The sun has set on Northern Spark. The nonprofit behind the annual dusk-to-dawn arts festival announced Monday that it no longer has the funding to keep staging the free fest and is shutting down.
"It's not only a COVID story. It's not only a leadership change story. It's not only a long-term shift away from arts funding story," said Sarah Peters, executive director of the St. Paul-based Northern Lights.mn. "It's a confluence of all of those things."
The organization, which began in 2008, won't put on another festival this summer, but it will hold a closing ceremony in June and will craft a tribute publication.
The first fun, frenzied Northern Spark took place in 2011, modeled on the nuit blanche or "white night" festival of arts and culture in Paris that stretches from 7 p.m. to 7 a.m. It kept that format until 2018, when it straddled two nights.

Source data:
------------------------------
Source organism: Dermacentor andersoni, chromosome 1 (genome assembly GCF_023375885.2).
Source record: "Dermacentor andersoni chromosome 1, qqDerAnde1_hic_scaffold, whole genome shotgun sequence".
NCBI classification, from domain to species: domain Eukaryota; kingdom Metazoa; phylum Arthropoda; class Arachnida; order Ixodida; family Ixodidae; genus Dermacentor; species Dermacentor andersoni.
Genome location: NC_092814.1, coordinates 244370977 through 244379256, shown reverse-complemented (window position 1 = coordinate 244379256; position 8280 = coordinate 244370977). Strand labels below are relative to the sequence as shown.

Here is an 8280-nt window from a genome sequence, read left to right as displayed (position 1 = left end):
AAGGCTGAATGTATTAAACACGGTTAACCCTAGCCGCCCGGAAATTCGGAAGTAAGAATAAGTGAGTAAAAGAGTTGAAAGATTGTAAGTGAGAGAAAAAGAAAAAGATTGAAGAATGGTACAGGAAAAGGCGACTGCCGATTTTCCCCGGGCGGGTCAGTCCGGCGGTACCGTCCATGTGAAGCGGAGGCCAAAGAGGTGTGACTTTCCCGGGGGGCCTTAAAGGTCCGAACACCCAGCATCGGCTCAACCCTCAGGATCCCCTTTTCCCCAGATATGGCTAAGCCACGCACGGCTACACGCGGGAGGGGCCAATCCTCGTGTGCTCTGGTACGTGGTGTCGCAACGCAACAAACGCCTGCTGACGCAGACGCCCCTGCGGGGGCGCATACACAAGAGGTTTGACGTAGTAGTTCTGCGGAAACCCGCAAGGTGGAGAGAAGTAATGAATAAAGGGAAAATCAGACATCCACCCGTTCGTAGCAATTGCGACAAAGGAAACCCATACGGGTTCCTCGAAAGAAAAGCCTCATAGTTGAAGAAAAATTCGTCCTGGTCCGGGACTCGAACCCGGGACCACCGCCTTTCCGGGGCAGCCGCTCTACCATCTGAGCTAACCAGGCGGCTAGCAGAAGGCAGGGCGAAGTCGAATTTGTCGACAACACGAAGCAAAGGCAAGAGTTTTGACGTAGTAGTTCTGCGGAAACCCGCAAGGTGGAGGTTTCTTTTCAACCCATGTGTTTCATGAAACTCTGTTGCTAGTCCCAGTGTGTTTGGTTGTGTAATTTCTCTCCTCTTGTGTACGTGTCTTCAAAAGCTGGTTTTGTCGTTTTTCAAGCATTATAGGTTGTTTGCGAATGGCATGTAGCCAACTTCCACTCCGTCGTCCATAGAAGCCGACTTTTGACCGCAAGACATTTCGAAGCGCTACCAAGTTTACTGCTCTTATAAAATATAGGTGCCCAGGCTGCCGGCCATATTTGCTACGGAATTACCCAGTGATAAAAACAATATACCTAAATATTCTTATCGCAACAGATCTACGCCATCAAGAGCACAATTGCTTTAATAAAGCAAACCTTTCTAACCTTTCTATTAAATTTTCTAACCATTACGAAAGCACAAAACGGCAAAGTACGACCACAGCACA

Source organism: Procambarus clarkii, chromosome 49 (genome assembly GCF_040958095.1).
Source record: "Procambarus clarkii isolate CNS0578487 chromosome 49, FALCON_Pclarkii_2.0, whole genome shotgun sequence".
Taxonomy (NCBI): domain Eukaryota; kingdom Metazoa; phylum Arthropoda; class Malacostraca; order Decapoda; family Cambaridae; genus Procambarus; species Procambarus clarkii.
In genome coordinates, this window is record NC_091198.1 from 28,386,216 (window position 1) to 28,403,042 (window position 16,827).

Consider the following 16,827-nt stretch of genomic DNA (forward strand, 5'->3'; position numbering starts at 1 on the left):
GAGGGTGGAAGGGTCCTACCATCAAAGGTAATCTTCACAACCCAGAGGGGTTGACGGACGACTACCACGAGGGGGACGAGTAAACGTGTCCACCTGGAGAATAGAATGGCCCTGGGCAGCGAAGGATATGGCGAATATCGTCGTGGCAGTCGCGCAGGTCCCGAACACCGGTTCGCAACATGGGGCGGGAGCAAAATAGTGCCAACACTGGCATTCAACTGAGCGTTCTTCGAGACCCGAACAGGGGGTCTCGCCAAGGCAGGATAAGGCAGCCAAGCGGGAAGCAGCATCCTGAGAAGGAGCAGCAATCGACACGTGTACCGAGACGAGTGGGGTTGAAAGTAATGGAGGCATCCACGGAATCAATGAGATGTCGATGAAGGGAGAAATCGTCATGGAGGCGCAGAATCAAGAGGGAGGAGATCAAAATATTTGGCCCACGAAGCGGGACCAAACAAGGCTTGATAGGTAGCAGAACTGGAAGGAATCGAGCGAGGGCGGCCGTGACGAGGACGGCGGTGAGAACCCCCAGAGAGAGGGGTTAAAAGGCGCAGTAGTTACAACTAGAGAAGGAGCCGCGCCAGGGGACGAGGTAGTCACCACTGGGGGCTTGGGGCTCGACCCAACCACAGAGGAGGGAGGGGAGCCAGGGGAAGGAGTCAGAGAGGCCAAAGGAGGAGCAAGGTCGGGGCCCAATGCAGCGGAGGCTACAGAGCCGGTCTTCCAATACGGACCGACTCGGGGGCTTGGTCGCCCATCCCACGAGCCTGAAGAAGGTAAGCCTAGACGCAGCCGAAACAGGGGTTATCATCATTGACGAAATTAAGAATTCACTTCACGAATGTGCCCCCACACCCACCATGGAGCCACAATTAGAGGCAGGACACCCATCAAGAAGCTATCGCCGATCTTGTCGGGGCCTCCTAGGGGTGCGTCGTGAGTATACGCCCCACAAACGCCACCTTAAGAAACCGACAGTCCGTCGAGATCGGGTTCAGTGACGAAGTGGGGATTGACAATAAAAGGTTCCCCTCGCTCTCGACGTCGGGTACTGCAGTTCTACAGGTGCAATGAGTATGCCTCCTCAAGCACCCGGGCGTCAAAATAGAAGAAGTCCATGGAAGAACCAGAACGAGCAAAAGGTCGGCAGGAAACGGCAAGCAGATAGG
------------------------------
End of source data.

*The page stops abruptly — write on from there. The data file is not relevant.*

Co-director and founder Steve Dietz left the organization in 2019.
On Peters' first day as director, in 2020, Gov. Tim Walz announced a stay-at-home order in response the rise in COVID-19 cases. After a year off, the festival became a two-week-long series of events in 2021, a structure modeled for COVID times.
But a slimmed-down version of the all-nighter returned last summer.
"So we set to work planning for a 2023 festival that would be at this new scale," Peters said. "The grant and resources just did not come through, even at that reduced scale."
What the festival needed was consistent, multi-year funding it could count on, she said, rather than struggling to win grants aimed at new events. Since announcing the festival's end, Peters has heard from dozens of artists and attendees about what it has meant to them.
"It's very hard to sit in a place of power and make a decision to end this thing that is beloved in the city."
This summer's event, which will be held at sunset, will give people the opportunity to gather and to say goodbye.